The Arabidopsis thaliana-Pseudomonas syringae model pathosystem is one of the most widely used systems to understand the mechanisms of microbial pathogenesis and plant innate immunity. Several inoculation methods have been used to study plant-pathogen interactions in this model system. However, none of the methods reported to date are similar to those occurring in nature and amicable to large-scale mutant screens.
In this study, we developed a rapid and reliable seedling flood-inoculation method based on young Arabidopsis seedlings grown on MS medium. This method has several advantages over conventional soil-grown plant inoculation assays, including a shorter growth and incubation period, ease of inoculation and handling, uniform infection and disease development, requires less growth chamber space and is suitable for high-throughput screens. In this study we demonstrated the efficacy of the Arabidopsis seedling assay to study 1) the virulence factors of P. syringae pv. tomato DC3000, including type III protein secretion system (TTSS) and phytotoxin coronatine (COR); 2) the effector-triggered immunity; and 3) Arabidopsis mutants affected in salicylic acid (SA)- and pathogen-associated molecular pattern (PAMPs)-mediated pathways. Furthermore, we applied this technique to study nonhost resistance (NHR) responses in Arabidopsis using nonhost pathogens, such as P. syringae pv. tabaci, pv. glycinea and pv. tomato T1, and confirmed the functional role of FLAGELLIN-SENSING 2 (FLS2) in NHR.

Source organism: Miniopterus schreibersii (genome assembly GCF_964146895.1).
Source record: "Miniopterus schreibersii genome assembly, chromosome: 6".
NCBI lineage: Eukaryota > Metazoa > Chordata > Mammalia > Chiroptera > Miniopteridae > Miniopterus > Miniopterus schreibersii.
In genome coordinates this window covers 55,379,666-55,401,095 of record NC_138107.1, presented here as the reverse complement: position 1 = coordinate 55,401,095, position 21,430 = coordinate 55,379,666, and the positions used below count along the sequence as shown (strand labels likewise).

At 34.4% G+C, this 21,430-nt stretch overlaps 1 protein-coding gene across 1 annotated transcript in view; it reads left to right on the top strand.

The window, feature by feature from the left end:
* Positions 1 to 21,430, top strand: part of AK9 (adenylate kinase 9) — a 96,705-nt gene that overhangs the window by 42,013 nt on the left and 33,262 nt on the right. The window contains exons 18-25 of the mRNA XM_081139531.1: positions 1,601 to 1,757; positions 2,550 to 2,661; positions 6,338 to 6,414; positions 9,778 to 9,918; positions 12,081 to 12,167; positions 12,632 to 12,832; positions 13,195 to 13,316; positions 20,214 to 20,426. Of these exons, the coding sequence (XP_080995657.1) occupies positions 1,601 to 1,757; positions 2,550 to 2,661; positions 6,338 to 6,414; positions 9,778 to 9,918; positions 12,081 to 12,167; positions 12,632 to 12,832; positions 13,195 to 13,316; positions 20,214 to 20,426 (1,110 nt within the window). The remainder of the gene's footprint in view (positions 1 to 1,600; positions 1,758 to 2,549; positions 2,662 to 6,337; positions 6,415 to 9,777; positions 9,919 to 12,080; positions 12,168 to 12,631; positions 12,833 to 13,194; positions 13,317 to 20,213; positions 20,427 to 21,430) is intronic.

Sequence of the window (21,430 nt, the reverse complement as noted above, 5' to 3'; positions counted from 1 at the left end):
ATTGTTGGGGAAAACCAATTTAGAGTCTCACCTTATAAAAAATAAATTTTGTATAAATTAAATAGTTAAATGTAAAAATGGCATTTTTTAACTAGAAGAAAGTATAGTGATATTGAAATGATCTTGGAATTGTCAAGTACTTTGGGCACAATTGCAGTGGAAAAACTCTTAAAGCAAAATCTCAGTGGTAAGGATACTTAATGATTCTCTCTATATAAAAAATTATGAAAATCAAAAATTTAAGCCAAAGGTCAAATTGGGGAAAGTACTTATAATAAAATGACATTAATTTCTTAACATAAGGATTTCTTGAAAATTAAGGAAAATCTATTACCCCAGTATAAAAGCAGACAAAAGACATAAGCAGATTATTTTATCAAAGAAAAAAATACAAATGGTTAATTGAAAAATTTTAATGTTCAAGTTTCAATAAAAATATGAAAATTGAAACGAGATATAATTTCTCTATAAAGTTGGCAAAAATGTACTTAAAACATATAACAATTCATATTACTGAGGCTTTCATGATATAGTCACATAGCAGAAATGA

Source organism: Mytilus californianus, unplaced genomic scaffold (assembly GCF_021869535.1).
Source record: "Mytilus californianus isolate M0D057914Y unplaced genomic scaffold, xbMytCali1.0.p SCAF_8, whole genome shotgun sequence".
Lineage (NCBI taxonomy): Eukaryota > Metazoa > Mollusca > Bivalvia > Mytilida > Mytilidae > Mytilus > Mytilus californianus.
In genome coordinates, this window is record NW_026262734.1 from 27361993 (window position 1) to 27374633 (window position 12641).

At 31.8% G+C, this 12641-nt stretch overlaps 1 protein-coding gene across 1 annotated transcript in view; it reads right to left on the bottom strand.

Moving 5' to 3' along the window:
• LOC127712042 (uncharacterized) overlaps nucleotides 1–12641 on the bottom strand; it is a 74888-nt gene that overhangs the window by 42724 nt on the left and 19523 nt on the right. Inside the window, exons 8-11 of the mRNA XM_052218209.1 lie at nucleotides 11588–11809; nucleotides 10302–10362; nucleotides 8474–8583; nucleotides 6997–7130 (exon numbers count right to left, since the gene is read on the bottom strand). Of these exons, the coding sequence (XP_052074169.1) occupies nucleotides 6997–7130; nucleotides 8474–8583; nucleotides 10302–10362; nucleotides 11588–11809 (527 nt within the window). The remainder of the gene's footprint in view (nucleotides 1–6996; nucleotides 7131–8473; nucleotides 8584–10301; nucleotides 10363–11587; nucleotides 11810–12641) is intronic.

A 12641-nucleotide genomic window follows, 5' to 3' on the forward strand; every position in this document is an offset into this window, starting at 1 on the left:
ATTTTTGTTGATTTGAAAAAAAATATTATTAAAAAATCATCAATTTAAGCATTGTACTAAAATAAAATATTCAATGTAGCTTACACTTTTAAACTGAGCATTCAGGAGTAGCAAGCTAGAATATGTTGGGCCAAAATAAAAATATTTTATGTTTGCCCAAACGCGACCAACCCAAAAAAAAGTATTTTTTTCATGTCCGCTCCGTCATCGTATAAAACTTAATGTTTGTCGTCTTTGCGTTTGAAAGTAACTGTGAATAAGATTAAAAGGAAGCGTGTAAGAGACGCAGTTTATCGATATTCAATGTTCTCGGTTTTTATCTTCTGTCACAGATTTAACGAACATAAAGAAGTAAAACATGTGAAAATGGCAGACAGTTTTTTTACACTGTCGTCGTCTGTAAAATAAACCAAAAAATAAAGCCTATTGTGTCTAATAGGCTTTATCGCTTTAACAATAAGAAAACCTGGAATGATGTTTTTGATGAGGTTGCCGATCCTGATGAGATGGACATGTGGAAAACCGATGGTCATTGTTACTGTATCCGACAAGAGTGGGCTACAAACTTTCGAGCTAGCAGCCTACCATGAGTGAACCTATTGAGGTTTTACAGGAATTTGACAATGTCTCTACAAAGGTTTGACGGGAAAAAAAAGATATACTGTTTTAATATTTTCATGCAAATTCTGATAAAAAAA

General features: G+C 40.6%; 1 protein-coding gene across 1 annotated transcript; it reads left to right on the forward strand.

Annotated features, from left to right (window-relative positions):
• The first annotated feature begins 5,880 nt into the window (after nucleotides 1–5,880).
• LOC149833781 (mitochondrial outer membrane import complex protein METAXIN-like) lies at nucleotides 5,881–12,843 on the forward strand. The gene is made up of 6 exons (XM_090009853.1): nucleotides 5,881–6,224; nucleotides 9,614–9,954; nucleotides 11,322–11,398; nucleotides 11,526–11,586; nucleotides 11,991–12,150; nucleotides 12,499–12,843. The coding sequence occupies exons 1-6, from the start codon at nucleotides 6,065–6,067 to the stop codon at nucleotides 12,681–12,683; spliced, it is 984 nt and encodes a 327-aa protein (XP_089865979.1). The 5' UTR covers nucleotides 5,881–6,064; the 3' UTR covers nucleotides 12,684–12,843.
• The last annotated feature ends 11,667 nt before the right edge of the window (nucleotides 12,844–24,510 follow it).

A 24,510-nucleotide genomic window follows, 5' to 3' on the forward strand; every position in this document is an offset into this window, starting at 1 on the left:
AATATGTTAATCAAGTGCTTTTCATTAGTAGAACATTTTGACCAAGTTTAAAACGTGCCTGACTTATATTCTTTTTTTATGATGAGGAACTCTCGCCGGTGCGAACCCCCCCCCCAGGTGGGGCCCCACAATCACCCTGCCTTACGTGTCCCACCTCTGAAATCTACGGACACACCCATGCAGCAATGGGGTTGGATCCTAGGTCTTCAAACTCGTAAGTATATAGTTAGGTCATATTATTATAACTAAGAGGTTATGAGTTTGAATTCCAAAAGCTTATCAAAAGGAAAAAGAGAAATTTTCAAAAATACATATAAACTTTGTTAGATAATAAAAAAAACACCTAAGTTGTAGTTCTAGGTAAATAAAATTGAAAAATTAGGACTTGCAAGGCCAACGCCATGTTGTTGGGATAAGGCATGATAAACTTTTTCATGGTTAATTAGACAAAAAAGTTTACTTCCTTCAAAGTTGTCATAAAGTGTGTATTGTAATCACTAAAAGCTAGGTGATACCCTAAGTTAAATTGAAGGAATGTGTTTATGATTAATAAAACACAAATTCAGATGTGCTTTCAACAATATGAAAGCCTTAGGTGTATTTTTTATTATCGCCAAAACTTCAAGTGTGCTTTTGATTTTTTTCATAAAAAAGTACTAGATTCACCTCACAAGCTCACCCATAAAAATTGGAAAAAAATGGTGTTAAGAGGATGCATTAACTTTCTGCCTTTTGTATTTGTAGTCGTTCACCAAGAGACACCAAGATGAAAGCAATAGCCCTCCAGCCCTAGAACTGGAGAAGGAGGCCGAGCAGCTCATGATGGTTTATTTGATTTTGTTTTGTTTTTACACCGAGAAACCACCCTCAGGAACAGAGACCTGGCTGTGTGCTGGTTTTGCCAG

The Arabidopsis seedling flood-inoculation assay provides a rapid, efficient and economical method for studying Arabidopsis-Pseudomonas interactions with minimal growth chamber space and time. This assay could also provide an excellent system for investigating the virulence mechanisms of P. syringae. Using this method, we demonstrated that FLS2 plays a critical role in conferring NHR against nonhost pathovars of P. syringae, but not to Xanthomonas campestris pv. vesicatoria. This method is potentially ideal for high-throughput screening of both Arabidopsis and pathogen mutants.
Via Freddy Monteiro